Hobson was also involved with ALCA the former National Association of Professional Landscapers. “They held a student
competition each year which moved around the country. I was heavily involved with that for seven years in a collaborative, relationship-building manner. I learned a lot and it forced me to get involved in a broader scale with the school system.”

Training goes a long way with willing participants. “It’s learning to deal with difficult people. I have a pretty high level of patience and tolerance. If someone is talented, but can’t get along with people, I can’t change you, you can only change yourself.”

ILCA Connection
Hobson joined ILCA in 1996 at Frank Mariani’s suggestion. “Not too long after that I became involved with the Joliet Junior College Horticulture Advisory Committee.”
He also joined ILCA’s education committee and spent 120 hours developing an advanced pruning course. 

“ILCA adopted the Certified Landscape Technician program which was a lot of fun and hard work to implement. Fortunately, Joliet Junior College said yes to participating. It took over 50 judges on one day to test participants, which is a testament to ILCA voluntarism. Proudly, at Mariani we had 32 candidates achieve certification.”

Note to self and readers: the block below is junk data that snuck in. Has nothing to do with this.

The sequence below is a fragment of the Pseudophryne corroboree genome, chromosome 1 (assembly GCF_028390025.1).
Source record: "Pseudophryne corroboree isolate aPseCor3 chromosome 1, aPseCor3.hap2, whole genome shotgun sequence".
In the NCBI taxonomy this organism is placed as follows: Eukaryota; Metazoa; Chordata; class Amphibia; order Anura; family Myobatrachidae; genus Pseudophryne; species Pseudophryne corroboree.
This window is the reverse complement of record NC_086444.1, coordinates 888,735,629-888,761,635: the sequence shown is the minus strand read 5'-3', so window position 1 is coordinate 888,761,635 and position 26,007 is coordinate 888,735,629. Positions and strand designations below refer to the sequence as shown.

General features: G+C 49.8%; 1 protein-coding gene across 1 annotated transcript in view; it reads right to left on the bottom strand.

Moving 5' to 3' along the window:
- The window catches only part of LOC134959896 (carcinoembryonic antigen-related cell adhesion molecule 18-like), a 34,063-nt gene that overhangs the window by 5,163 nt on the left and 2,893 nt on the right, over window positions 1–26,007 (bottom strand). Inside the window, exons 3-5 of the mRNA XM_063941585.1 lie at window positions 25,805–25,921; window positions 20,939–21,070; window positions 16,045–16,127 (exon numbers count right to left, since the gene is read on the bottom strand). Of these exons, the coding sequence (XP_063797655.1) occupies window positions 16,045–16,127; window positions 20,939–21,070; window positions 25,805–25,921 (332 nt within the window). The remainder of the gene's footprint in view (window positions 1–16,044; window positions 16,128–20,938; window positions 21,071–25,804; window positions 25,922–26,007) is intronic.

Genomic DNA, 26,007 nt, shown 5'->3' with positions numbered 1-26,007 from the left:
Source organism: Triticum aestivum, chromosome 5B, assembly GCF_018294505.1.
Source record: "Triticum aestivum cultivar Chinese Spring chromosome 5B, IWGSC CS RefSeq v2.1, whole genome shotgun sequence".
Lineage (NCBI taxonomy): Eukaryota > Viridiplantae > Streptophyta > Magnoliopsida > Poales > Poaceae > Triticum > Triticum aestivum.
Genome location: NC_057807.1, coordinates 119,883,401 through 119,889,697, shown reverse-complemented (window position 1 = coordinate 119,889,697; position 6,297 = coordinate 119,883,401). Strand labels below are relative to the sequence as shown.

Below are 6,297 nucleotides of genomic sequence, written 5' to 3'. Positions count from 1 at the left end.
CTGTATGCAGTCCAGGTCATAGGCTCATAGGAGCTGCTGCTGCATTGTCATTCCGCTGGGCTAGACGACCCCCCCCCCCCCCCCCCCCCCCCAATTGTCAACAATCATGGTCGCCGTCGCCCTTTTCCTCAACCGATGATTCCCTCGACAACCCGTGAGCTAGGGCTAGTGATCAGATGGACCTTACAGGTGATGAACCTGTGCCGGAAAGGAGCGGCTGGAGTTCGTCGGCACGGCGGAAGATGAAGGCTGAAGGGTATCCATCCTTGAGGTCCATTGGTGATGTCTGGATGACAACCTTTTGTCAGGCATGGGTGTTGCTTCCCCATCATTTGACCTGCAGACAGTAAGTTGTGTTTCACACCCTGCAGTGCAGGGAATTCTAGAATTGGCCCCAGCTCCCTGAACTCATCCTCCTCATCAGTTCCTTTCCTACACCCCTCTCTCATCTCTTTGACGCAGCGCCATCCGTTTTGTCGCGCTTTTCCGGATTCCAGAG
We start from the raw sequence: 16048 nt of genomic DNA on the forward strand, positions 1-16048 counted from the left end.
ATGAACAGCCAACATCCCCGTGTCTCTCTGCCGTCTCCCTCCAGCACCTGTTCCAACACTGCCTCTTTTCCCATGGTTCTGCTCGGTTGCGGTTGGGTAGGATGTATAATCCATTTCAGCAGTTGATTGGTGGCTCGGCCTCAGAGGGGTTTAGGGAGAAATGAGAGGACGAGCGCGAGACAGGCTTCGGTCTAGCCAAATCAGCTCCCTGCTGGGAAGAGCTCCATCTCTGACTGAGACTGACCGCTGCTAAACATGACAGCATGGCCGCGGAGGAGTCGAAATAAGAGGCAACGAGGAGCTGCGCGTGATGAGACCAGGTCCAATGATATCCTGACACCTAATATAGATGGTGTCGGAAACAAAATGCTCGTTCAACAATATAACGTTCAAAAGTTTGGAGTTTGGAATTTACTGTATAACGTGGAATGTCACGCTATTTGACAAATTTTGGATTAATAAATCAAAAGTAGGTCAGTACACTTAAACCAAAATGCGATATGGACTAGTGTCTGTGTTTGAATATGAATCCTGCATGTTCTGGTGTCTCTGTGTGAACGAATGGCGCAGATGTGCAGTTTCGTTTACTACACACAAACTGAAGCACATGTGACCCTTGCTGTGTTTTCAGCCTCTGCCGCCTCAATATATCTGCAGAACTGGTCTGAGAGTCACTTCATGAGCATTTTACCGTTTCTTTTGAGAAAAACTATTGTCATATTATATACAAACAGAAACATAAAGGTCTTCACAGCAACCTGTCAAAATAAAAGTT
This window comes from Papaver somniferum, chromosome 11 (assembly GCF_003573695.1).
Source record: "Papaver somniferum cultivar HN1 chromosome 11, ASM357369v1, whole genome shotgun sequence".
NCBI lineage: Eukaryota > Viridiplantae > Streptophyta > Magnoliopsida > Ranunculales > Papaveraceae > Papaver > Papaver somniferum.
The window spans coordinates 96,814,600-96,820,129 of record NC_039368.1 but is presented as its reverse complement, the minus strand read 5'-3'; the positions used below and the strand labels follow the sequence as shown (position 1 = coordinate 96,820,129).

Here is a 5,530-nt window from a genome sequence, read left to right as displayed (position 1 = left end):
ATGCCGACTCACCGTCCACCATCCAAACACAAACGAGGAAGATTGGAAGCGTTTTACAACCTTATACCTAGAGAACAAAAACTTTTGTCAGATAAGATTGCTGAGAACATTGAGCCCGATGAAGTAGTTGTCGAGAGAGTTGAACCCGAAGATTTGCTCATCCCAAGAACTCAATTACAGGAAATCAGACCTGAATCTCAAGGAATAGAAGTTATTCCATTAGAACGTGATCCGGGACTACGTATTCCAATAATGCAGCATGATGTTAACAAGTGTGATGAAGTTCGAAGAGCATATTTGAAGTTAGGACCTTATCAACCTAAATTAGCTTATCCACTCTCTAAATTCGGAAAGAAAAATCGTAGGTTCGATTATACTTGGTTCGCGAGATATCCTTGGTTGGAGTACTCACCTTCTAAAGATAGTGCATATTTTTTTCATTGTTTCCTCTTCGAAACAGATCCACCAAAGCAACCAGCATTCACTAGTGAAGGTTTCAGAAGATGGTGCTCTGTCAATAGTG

Hobson was also part of ILCA’s professional oversight committee. “I asked ‘how do we know the resources are aligned and are right for our members?’ We formed a group and our job was to analyze each event and give it a thumbs up or down.” He has a tremendous amount of respect for ILCA. “I’ve taken the time
to get to know about the original founders and old-timers. I view it as we stand on their shoulders. It’s important that we respect our history and align for our future to the mission.”